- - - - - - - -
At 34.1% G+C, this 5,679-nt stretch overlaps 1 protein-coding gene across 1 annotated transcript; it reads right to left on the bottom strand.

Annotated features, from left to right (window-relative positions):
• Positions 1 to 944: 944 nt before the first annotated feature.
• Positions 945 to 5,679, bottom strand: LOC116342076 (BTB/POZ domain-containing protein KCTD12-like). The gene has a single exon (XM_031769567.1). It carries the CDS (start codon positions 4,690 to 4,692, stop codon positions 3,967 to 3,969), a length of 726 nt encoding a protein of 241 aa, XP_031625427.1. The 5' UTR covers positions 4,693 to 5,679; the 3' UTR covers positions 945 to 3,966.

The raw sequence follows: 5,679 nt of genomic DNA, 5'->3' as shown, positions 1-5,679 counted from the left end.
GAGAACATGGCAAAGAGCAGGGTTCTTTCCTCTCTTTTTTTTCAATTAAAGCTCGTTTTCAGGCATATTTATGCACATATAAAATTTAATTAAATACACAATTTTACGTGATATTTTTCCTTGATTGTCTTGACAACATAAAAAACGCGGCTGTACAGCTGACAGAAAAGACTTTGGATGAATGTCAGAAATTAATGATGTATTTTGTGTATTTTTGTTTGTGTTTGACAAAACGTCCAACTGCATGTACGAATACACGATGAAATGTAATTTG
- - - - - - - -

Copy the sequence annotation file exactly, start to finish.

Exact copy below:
At 34.1% G+C, this 5,679-nt stretch overlaps 1 protein-coding gene across 1 annotated transcript; it reads right to left on the bottom strand.

Annotated features, from left to right (window-relative positions):
• Positions 1 to 944: 944 nt before the first annotated feature.
• Positions 945 to 5,679, bottom strand: LOC116342076 (BTB/POZ domain-containing protein KCTD12-like). The gene has a single exon (XM_031769567.1). It carries the CDS (start codon positions 4,690 to 4,692, stop codon positions 3,967 to 3,969), a length of 726 nt encoding a protein of 241 aa, XP_031625427.1. The 5' UTR covers positions 4,693 to 5,679; the 3' UTR covers positions 945 to 3,966.

The raw sequence follows: 5,679 nt of genomic DNA, 5'->3' as shown, positions 1-5,679 counted from the left end.
GAGAACATGGCAAAGAGCAGGGTTCTTTCCTCTCTTTTTTTTCAATTAAAGCTCGTTTTCAGGCATATTTATGCACATATAAAATTTAATTAAATACACAATTTTACGTGATATTTTTCCTTGATTGTCTTGACAACATAAAAAACGCGGCTGTACAGCTGACAGAAAAGACTTTGGATGAATGTCAGAAATTAATGATGTATTTTGTGTATTTTTGTTTGTGTTTGACAAAACGTCCAACTGCATGTACGAATACACGATGAAATGTAATTTG